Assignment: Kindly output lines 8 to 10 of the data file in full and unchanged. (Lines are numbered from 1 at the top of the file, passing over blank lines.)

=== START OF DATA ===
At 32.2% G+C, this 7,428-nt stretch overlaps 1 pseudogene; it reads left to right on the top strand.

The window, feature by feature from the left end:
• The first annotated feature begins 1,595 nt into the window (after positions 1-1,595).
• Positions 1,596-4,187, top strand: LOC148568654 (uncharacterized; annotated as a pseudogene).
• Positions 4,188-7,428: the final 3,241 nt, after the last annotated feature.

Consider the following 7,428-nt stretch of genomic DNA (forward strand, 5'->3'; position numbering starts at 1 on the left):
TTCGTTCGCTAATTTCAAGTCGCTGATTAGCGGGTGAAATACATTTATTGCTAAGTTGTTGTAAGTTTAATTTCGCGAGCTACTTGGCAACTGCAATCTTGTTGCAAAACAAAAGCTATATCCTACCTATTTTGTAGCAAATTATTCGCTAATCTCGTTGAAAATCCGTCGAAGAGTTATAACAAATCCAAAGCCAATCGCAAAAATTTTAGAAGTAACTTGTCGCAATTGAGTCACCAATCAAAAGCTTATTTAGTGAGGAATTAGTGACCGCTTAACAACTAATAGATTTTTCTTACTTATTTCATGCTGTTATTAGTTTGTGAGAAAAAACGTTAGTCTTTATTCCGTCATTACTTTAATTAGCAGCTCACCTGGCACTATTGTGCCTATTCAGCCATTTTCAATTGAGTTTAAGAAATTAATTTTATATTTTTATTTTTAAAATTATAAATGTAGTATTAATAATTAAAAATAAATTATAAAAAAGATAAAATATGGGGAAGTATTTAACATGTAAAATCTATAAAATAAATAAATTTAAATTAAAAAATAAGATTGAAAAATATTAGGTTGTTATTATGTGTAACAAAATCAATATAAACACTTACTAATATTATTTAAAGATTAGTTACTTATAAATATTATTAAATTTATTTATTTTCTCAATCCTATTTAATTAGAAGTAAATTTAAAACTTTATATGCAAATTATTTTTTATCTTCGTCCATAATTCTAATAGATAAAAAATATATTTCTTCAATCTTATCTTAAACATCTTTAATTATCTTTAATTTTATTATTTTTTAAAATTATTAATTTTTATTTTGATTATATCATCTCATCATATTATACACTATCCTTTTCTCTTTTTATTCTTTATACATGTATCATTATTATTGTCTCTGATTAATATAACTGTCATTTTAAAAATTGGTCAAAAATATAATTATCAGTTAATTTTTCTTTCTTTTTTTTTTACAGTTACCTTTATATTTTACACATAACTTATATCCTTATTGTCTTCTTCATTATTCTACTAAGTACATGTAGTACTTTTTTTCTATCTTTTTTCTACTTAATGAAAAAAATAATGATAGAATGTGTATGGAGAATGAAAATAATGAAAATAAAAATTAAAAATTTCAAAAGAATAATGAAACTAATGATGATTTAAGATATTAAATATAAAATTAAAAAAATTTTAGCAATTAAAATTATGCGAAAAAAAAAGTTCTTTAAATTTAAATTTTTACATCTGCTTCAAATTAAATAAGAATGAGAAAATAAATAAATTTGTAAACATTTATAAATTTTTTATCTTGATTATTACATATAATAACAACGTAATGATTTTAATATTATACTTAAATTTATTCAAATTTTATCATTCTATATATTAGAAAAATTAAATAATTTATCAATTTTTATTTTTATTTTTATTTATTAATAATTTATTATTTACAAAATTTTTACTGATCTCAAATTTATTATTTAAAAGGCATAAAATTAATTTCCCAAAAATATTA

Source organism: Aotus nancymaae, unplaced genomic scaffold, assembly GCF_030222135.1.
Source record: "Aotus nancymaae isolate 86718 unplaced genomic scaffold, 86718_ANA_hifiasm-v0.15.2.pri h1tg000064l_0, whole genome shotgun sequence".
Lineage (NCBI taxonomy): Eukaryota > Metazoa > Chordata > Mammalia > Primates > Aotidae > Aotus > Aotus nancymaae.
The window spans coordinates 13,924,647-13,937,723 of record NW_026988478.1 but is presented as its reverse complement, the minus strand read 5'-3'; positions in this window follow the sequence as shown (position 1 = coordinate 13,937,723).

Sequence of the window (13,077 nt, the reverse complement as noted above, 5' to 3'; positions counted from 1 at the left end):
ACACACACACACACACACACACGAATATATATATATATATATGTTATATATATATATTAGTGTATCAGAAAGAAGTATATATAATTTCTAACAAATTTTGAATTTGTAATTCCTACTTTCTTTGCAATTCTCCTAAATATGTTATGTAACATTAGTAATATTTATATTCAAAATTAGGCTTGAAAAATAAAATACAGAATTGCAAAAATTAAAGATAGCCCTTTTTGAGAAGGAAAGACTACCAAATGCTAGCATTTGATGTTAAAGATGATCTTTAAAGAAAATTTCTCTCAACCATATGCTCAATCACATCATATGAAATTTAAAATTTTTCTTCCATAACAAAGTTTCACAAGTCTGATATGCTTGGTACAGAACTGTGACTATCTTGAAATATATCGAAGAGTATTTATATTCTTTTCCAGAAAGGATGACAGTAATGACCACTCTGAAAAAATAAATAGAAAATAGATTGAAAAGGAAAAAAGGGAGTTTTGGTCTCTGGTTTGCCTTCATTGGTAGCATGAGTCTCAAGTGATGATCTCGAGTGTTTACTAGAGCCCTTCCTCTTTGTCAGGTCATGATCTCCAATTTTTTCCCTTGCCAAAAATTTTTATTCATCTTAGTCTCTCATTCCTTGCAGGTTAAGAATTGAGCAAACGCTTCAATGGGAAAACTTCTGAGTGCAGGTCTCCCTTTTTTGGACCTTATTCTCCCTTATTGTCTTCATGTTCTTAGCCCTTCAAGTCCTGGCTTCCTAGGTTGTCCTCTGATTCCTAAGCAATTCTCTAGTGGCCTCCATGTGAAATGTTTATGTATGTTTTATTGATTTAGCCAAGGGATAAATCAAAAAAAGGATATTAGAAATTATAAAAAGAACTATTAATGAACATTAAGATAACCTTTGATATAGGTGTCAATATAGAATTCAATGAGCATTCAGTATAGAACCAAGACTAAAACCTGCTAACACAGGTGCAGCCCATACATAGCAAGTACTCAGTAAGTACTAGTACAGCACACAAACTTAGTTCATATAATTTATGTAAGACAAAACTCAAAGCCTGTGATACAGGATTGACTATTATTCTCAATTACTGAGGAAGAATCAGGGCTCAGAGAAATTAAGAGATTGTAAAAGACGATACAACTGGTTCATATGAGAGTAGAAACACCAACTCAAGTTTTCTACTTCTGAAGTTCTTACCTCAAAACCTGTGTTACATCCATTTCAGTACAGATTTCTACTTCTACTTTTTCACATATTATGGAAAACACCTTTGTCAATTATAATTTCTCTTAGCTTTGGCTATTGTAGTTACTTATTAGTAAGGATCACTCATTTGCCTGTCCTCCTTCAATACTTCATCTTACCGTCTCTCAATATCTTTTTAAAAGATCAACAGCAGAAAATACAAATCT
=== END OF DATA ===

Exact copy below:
Source organism: Aotus nancymaae, unplaced genomic scaffold, assembly GCF_030222135.1.
Source record: "Aotus nancymaae isolate 86718 unplaced genomic scaffold, 86718_ANA_hifiasm-v0.15.2.pri h1tg000064l_0, whole genome shotgun sequence".
Lineage (NCBI taxonomy): Eukaryota > Metazoa > Chordata > Mammalia > Primates > Aotidae > Aotus > Aotus nancymaae.